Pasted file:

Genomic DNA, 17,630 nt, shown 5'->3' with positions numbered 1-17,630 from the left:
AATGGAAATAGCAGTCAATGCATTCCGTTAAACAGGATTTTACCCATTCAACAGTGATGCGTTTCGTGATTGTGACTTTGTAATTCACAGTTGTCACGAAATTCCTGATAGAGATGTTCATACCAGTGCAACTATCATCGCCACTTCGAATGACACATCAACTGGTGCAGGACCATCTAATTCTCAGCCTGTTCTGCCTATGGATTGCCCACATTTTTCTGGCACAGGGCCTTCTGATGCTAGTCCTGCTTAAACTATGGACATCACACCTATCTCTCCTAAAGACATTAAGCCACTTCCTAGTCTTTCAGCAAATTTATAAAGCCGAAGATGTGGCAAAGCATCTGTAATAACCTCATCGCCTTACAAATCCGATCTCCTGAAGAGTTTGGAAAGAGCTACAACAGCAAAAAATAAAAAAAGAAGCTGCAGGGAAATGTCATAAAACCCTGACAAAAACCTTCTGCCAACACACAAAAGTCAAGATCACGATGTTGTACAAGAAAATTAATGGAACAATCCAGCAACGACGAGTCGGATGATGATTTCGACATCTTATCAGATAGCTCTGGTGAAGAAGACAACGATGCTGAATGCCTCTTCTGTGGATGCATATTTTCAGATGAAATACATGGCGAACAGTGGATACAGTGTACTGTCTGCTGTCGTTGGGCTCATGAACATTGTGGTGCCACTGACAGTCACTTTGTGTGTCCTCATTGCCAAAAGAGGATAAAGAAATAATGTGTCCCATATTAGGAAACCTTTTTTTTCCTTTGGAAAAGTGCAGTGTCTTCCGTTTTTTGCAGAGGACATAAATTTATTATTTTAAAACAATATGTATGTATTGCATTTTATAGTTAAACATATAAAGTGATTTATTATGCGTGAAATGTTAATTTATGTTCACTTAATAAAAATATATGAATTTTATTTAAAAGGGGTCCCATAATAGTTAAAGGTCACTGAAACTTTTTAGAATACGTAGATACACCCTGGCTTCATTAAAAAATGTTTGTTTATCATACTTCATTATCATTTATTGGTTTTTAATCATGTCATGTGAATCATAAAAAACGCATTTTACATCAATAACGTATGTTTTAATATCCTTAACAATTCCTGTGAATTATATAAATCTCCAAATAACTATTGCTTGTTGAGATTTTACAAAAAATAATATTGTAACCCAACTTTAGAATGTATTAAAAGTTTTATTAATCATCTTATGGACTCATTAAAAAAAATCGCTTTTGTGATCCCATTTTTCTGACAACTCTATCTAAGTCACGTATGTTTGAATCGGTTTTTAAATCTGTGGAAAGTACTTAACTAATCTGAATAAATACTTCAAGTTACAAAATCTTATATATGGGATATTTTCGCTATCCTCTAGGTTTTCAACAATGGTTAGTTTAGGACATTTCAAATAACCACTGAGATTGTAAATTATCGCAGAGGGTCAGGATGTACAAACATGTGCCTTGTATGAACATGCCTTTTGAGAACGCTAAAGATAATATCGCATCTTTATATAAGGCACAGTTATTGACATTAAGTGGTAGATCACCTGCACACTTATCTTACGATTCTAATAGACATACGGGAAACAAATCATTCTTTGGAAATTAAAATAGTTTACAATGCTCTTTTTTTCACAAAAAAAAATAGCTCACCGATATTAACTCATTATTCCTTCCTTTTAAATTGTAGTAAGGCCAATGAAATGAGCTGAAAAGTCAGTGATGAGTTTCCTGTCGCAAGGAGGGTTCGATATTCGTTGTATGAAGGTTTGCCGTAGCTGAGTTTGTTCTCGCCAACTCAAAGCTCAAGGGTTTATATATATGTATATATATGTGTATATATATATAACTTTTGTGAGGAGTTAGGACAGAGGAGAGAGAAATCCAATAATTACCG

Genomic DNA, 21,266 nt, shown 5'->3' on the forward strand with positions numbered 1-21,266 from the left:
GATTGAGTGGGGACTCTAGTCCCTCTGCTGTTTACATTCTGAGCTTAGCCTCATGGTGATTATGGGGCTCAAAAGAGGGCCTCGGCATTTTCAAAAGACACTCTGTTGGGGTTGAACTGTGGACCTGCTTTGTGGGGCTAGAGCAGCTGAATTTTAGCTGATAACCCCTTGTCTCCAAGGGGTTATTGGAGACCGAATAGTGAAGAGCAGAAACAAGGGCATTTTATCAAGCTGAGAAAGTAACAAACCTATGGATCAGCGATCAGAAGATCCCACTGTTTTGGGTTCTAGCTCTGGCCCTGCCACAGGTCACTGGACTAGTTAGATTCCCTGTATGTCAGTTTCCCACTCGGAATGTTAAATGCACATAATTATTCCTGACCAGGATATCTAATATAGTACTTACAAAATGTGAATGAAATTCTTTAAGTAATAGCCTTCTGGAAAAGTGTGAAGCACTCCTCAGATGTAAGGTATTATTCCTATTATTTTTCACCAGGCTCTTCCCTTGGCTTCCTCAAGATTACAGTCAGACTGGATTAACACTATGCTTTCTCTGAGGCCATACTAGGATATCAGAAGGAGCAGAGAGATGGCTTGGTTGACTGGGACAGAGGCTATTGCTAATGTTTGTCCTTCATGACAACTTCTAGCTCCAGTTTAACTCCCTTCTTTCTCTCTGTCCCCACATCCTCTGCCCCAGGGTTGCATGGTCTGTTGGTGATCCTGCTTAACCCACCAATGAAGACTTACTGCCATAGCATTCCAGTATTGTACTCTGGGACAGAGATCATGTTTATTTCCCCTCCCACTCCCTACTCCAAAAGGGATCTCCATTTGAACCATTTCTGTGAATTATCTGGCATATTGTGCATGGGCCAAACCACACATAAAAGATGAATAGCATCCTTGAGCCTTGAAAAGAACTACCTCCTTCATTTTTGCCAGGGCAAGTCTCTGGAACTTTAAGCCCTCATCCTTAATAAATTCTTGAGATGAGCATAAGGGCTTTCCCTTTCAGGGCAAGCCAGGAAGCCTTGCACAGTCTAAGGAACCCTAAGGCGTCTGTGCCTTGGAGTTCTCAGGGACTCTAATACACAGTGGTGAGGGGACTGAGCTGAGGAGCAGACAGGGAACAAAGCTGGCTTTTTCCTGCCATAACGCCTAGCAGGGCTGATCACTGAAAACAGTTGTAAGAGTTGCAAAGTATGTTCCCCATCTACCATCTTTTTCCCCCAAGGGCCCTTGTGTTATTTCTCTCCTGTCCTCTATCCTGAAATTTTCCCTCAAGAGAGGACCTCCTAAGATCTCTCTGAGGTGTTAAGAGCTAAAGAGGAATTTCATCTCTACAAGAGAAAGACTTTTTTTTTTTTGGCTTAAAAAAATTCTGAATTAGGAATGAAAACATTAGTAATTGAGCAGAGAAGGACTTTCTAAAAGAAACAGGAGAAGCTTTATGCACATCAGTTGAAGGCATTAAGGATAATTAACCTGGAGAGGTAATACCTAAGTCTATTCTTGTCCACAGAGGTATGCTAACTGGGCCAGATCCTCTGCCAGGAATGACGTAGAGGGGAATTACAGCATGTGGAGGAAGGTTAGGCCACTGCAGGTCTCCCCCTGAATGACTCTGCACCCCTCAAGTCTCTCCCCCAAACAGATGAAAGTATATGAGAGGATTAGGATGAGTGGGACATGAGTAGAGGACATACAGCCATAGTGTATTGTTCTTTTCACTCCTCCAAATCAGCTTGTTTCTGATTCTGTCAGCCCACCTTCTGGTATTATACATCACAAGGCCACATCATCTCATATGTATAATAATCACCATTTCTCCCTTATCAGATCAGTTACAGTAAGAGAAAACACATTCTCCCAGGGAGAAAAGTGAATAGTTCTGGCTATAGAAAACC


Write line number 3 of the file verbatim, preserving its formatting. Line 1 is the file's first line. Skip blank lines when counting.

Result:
Genomic DNA, 21,266 nt, shown 5'->3' on the forward strand with positions numbered 1-21,266 from the left: